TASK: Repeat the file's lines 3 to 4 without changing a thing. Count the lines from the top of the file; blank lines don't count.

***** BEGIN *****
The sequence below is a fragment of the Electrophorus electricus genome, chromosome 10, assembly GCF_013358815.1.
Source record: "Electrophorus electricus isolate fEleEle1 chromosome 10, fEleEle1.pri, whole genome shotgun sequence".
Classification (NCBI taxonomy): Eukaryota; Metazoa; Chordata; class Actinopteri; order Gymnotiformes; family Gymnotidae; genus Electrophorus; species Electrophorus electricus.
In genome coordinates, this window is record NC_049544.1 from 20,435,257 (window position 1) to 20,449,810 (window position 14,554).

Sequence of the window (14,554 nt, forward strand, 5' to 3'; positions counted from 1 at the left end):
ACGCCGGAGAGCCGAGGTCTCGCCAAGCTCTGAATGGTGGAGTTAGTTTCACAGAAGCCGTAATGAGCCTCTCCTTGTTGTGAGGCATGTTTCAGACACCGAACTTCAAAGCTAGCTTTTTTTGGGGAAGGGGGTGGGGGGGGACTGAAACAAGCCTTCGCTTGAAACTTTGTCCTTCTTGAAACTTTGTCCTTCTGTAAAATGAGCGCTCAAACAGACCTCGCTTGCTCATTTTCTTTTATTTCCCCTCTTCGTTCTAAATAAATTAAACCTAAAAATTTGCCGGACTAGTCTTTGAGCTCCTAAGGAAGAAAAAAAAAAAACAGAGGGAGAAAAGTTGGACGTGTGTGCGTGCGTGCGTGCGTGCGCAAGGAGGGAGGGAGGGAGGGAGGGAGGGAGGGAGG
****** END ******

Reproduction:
Classification (NCBI taxonomy): Eukaryota; Metazoa; Chordata; class Actinopteri; order Gymnotiformes; family Gymnotidae; genus Electrophorus; species Electrophorus electricus.
In genome coordinates, this window is record NC_049544.1 from 20,435,257 (window position 1) to 20,449,810 (window position 14,554).